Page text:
A flawless all-round effort from New Zealand at Jamaica

Tags: New Zealand tour of West Indies 2014, New Zealand, West Indies

Published on: Jun 13, 2014

New Zealand and West Indies are two of the weaker sides in Test cricket, and hence their contests do not generate much excitement.

New Zealand and West Indies are two of the weaker sides in Test cricket, and hence their contests do not generate much excitement. But, when the two sides battle, the Kiwis have often managed to hold the upper hand. West Indies had a slight edge when the current series began since they were playing host to New Zealand. But, in a matter of four days, New Zealand have proved how superior they are even in such conditions. West Indies can still fight back in the series, but it would be very difficult considering the manner in which New Zealand dominated them in the first Test.

In both the batting and bowling department, New Zealand outshone the hosts. As for their fielding, they were expectedly superior. Their first-innings batting set up the match perfectly for New Zealand. When a team scores 500 plus in their first innings, it is very difficult for the opponents to come back. This is why Kiwis’ batting in the first innings was extremely impressive. There were so many brilliant performances from New Zealand on the opening two days, West Indies just did not get any chance to recover.

Kane Williamson once again showed his class with a fluent century. Jimmy Neesham built his reputation further as a top lower order batsman, compiling his second century in as many Tests. When your number six is getting hundreds consistently, it is a healthy sign for the team, and means that he can be depended upon when the team loses some early wickets. Neesham can also chip in with the ball, which makes a greater asset to the team. Opener Tom Latham and wicket-keeper BJ Watling also proved that they are extremely handy batsmen for their side. In fact, except Peter Fulton and skipper Brendon McCullum nobody failed in the first innings.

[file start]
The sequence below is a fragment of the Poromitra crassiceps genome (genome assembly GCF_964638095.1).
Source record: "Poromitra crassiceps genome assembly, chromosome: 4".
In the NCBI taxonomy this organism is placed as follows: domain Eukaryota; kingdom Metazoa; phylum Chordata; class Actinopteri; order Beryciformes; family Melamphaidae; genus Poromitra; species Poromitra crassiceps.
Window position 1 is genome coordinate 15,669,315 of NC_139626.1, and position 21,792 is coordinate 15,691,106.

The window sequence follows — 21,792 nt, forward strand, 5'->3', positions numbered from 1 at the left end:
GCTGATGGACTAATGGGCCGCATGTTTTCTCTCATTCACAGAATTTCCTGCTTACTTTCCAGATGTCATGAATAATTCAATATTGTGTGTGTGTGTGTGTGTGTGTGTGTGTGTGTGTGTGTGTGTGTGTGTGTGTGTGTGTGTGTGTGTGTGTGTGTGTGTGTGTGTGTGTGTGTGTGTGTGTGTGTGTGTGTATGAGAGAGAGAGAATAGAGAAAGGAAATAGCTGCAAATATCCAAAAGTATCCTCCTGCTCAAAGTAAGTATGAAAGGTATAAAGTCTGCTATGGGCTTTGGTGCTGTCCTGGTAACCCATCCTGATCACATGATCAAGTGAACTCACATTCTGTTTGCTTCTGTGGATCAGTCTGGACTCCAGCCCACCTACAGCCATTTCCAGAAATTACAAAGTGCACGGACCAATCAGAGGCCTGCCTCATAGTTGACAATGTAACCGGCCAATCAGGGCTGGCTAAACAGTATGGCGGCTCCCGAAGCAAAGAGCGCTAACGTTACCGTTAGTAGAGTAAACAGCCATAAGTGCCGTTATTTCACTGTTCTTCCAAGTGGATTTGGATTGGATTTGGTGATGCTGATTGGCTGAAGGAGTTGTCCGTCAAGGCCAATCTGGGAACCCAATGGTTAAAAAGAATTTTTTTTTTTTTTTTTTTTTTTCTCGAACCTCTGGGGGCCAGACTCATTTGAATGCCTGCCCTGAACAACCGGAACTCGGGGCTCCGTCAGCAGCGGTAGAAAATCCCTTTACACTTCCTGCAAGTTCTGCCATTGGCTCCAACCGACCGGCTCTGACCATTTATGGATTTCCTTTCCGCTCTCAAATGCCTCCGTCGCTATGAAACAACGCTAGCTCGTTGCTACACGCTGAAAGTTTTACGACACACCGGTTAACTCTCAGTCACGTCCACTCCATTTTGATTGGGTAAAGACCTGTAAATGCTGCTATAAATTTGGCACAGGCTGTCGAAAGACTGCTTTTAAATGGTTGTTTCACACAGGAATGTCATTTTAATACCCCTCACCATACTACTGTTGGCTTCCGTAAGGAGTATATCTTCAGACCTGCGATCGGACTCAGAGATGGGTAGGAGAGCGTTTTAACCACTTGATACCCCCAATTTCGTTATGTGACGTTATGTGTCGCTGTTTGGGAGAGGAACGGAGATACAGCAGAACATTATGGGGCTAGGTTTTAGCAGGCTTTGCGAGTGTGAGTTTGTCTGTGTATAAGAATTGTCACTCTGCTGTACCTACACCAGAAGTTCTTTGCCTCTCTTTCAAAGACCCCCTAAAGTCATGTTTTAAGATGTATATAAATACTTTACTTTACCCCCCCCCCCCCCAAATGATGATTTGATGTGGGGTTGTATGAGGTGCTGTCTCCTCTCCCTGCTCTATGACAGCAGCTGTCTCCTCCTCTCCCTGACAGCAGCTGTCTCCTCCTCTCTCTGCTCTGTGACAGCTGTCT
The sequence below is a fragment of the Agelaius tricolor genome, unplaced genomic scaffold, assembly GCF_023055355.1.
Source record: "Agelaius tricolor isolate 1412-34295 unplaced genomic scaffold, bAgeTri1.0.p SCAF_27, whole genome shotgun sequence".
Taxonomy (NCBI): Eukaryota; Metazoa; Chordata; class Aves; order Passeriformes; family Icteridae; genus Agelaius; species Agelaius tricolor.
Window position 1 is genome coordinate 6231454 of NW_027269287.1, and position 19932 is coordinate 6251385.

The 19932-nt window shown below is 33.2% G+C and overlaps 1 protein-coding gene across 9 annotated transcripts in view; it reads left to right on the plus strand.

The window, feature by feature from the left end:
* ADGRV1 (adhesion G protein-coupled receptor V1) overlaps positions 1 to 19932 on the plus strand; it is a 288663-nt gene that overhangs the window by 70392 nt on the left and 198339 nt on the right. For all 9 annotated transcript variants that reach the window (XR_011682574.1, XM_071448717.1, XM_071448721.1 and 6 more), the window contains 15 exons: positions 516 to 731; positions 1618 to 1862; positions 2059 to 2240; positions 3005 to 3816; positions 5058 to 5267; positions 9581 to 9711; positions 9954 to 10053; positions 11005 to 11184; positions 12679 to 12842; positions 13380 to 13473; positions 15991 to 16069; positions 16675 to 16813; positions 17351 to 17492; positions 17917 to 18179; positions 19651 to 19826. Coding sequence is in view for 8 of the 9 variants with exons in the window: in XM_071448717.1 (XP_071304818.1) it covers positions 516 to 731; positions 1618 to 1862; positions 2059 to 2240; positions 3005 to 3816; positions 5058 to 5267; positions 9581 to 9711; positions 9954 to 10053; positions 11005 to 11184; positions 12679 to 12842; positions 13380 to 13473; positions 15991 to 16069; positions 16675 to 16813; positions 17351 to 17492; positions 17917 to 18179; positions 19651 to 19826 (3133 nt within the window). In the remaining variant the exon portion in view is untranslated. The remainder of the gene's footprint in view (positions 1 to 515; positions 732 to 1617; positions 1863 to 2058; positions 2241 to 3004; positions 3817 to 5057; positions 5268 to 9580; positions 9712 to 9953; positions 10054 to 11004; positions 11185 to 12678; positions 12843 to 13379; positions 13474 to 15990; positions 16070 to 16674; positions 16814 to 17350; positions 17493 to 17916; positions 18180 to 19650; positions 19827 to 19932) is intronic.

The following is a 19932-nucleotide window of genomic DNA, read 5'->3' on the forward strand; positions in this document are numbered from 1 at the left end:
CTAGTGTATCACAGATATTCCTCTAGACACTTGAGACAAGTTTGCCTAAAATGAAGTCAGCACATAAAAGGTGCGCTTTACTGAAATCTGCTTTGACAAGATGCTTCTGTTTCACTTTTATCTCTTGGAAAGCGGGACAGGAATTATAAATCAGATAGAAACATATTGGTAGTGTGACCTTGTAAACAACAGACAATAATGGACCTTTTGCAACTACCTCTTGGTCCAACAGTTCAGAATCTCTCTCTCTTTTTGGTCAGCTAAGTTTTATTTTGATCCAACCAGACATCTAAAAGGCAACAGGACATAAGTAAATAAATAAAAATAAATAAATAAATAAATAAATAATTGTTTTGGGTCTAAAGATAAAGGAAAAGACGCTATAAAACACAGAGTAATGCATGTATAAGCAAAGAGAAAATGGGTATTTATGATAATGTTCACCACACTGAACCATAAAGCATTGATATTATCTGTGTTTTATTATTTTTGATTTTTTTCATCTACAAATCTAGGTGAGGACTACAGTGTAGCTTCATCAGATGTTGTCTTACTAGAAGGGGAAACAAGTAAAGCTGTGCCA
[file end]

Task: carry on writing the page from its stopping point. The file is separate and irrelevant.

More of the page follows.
New Zealand’s bowling was as impressive as their batting. Debutant Mark Craig stood out with his probing off spinners. West Indies aren’t great players of slow bowling, yet nothing can be taken away from the manner in which Craig spun a web around the hapless hosts. While Craig claimed four wickets in each innings, to deservedly win the man of the match, he was equally effective against top and lower order batsmen, which is a rare quality for a bowler. New Zealand would surely look to groom him as the side’s next lead spinner.

The contribution of Tim Southee was also crucial to the win. In recent matches, the fast bowler has developed a tendency of picking up key wickets in Test matches, and his performance was no different against West Indies. Leg spinner Ish Sodhi also chipped in with a few wickets to keep the team on top. The only time New Zealand looked out of sorts in the Test was when they lost quick wickets in their second innings to Jerome Taylor. But, the Test was firmly in their grasp by then, and they deservedly went on to clinch the Test.

--By A Cricket Analyst

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